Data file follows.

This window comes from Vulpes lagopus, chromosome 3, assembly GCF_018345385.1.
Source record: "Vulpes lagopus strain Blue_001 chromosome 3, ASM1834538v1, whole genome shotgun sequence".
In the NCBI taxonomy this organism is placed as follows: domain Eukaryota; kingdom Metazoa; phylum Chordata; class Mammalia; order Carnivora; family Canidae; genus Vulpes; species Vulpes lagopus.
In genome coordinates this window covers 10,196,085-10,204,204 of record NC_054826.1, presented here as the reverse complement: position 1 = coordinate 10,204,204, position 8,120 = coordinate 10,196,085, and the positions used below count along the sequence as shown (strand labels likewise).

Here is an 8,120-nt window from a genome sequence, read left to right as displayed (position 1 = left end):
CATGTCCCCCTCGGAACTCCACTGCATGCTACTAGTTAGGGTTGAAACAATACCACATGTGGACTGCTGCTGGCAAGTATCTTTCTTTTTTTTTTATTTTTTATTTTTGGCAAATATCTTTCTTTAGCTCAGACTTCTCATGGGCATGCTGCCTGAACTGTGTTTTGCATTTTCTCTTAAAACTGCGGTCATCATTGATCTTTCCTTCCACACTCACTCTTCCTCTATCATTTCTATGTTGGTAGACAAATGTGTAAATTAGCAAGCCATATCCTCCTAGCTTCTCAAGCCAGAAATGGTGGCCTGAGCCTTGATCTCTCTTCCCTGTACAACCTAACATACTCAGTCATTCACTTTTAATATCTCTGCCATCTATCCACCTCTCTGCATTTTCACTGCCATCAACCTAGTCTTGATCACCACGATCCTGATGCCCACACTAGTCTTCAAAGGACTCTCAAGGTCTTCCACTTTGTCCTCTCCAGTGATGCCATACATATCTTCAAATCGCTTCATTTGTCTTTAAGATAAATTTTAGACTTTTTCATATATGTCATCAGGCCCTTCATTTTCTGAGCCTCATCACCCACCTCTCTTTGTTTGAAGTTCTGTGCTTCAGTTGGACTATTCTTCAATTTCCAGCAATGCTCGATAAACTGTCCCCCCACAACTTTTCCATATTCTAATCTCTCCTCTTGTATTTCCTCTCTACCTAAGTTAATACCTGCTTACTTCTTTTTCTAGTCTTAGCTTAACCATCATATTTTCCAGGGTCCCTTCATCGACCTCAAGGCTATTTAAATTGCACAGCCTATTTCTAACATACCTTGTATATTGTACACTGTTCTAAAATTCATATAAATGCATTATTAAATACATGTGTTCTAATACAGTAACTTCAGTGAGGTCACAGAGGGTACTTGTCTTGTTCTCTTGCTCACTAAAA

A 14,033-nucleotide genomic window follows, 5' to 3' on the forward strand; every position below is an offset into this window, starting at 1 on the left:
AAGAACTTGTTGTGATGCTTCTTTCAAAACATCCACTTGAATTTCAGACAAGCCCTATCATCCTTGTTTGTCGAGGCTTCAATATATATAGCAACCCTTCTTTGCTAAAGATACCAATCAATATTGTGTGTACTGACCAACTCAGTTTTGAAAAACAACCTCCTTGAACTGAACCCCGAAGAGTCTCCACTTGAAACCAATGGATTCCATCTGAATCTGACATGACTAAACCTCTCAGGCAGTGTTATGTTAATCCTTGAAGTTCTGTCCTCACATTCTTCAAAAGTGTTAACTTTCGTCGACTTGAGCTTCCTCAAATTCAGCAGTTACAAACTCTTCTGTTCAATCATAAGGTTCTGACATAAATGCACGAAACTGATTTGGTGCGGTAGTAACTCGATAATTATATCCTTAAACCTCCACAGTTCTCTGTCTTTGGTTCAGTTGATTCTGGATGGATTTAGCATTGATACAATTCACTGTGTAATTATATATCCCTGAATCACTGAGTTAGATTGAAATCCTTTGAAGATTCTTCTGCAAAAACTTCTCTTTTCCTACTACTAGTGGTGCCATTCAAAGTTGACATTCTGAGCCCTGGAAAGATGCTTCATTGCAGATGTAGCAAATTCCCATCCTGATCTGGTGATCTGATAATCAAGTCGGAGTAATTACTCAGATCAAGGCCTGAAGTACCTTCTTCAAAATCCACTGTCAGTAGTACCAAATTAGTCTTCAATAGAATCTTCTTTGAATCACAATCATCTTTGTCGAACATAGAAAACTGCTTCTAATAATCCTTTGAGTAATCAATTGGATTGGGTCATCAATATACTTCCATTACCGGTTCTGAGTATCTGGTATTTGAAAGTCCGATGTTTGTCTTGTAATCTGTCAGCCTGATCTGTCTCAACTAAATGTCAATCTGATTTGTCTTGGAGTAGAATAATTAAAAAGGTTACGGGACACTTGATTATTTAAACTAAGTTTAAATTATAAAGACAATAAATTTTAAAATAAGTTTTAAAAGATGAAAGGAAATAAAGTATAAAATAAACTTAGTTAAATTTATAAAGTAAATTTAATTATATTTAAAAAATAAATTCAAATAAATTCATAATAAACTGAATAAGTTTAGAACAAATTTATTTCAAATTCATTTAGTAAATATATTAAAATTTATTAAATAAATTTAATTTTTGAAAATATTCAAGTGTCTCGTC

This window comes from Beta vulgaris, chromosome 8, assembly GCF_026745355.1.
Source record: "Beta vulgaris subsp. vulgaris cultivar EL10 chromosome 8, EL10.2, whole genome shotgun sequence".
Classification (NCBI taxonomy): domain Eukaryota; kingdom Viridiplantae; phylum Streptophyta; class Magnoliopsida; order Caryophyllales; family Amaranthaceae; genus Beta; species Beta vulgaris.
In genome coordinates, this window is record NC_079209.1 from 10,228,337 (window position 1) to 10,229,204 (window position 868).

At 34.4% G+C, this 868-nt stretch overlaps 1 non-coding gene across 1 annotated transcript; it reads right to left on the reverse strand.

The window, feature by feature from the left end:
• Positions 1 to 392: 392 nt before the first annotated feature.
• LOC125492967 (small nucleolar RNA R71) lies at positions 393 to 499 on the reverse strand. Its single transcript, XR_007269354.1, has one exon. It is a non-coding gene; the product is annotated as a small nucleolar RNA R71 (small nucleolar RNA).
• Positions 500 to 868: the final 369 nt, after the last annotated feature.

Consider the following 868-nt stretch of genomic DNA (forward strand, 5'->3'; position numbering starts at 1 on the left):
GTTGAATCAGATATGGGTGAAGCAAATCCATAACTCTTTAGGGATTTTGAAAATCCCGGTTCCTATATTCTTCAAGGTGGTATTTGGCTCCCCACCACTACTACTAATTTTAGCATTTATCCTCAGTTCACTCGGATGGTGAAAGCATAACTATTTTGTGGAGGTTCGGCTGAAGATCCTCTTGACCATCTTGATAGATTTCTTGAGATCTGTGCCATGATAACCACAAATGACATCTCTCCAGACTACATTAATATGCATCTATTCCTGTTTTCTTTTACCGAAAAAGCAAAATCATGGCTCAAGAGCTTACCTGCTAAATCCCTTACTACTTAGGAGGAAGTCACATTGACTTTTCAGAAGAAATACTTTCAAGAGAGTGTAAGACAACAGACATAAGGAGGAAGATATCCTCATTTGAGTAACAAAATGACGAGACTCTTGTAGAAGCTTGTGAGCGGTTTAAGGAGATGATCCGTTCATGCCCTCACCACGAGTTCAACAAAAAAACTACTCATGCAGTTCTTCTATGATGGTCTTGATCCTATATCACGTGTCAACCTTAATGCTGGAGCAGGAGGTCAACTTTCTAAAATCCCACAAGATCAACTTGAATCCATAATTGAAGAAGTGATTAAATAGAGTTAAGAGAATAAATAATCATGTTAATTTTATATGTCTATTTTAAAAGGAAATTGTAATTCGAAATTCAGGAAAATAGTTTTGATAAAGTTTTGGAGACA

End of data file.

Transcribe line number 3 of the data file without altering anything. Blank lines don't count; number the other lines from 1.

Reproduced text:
In the NCBI taxonomy this organism is placed as follows: domain Eukaryota; kingdom Metazoa; phylum Chordata; class Mammalia; order Carnivora; family Canidae; genus Vulpes; species Vulpes lagopus.